To share or not to share estate plan details with children?

| Oct 21, 2020 | Estate Planning |

End-of-life planning isn’t necessarily easy to accomplish, as there are a lot of things to consider. The goal is to create an estate plan that offers the protections one desires while at the same time preventing future conflict among one’s children. Some Michiganders believe that talking to adult children about their estate plans is the only way to prevent conflict, while others think they should keep the terms to themselves. Who is right?

There is no right or wrong answer here. Some people would be better off sharing their estate plans with their kids, and others would be better off not. Each family is different.

For those who are on good terms with their children and whose children get along with one another, sharing the details or asking for input may be wise. For example, by talking about it, one may learn that the kids do not want the house or certain assets. One may also discover that specific assets mean more to one child than they do the others. Being open can help one create an estate plan to best fits one’s family, and lets children know what to expect.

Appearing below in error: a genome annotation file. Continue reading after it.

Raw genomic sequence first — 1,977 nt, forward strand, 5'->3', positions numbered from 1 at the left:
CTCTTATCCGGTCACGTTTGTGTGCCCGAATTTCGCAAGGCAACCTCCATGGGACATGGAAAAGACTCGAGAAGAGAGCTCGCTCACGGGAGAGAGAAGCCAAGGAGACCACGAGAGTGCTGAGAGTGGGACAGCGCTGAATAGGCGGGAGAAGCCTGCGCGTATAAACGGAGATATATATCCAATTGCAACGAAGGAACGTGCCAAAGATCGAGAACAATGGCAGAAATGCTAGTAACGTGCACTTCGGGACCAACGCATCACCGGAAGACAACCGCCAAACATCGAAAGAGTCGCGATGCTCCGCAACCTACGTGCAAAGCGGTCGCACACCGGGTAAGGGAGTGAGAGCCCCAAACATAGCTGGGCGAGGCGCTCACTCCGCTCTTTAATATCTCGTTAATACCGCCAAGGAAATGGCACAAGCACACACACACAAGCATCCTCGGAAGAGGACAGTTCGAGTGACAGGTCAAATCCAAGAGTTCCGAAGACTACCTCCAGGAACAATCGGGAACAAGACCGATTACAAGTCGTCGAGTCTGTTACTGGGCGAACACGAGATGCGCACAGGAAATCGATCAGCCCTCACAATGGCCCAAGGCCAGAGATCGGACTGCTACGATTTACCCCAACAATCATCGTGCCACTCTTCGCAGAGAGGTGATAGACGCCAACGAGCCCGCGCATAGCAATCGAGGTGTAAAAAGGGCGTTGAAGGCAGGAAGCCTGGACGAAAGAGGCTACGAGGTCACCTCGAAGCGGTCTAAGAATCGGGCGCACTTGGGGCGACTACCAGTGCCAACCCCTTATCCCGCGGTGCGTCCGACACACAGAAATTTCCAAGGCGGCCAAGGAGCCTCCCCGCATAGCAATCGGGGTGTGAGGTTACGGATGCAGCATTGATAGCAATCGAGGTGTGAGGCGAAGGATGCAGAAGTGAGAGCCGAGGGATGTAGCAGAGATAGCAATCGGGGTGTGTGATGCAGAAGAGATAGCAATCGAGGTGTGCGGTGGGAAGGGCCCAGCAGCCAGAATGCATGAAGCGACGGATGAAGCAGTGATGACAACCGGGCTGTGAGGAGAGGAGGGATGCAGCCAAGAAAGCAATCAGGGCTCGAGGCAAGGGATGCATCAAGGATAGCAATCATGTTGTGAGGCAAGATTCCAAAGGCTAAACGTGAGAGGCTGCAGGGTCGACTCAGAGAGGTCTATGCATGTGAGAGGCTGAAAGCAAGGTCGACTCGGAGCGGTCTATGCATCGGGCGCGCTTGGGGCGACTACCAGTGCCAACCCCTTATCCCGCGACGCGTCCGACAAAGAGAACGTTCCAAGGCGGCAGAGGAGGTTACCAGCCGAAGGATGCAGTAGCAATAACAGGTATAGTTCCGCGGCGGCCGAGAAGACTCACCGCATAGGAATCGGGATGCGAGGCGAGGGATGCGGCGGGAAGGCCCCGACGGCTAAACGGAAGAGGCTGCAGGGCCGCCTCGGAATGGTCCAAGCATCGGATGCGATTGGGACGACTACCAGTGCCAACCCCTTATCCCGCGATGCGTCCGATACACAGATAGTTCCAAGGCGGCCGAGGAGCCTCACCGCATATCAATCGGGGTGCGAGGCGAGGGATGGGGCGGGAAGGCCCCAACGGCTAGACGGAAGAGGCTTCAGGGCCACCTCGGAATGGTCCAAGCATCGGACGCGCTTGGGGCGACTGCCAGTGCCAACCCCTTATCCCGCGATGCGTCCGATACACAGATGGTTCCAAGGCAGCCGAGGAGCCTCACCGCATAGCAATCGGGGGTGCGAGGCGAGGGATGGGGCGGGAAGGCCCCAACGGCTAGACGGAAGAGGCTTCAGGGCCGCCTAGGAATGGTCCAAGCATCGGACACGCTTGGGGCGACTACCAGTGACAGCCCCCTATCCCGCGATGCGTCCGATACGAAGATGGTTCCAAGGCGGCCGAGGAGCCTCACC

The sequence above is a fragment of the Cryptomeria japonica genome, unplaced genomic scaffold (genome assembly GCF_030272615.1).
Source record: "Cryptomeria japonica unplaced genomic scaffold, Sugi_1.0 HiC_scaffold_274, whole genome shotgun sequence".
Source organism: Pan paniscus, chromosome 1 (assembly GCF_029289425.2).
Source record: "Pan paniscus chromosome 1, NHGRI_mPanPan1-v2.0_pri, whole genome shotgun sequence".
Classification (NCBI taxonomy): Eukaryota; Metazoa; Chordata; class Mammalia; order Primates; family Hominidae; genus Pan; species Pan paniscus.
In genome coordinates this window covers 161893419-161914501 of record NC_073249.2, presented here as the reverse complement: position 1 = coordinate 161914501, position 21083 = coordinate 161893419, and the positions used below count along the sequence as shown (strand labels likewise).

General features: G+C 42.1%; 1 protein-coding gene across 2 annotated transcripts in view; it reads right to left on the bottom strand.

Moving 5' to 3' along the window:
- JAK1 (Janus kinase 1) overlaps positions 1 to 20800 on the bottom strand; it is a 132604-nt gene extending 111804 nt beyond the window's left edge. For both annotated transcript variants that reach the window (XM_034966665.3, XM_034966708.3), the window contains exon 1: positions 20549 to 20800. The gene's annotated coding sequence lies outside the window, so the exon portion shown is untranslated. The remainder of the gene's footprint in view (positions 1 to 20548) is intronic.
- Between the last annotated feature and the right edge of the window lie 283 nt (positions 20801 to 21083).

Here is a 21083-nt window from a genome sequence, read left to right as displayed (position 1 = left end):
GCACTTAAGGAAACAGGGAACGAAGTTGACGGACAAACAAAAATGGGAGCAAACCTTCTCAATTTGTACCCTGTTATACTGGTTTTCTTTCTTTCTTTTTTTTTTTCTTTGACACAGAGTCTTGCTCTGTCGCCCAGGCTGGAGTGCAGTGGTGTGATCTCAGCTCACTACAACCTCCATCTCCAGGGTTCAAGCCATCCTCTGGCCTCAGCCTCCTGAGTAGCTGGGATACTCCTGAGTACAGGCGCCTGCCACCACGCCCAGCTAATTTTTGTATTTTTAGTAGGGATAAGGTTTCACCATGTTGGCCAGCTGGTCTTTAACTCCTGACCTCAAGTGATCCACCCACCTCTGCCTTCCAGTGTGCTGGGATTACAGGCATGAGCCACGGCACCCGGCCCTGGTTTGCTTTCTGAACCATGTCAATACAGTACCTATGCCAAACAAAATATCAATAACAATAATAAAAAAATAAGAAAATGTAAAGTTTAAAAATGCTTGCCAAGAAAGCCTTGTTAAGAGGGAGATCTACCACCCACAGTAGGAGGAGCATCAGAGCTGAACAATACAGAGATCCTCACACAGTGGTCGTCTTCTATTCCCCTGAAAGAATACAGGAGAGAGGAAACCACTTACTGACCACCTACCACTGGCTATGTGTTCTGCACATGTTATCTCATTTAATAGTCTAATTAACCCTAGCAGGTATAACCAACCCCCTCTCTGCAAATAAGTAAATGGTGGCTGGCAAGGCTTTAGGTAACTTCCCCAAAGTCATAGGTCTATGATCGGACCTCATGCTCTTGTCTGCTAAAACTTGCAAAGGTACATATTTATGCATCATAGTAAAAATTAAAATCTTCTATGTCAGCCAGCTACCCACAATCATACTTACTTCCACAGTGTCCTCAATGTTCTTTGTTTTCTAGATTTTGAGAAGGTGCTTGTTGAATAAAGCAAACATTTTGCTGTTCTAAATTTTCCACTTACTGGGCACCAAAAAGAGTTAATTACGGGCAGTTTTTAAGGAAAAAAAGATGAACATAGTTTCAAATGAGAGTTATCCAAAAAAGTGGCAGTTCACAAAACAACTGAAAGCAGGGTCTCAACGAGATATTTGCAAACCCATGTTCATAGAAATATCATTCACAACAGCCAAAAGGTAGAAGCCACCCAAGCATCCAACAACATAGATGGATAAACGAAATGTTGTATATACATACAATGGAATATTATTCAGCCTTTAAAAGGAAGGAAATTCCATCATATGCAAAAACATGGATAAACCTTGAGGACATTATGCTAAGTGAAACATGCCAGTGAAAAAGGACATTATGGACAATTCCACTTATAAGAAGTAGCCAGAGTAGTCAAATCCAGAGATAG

For those who have strained relationships with their children or whose children do not get along, keeping things private may be a good idea. It may not be possible to prevent future conflict in such situations, but remaining silent can prevent conflict now. Keeping the terms private, but making sure one’s wishes are carefully documented so they are clear can help ensure assets are divided as one intends when the time comes.

Talking about one’s estate plan with adult children can be uncomfortable, as no one really wants to or likes to talk about this kind of stuff. Michigan residents, whether they are just preparing their estate plans, making changes or have had them set up for a while, need to decide if it makes sense for their loved ones to know their intentions now or if having them wait is best. Legal counsel may be able to offer some insight on this and any other estate plan-related concerns.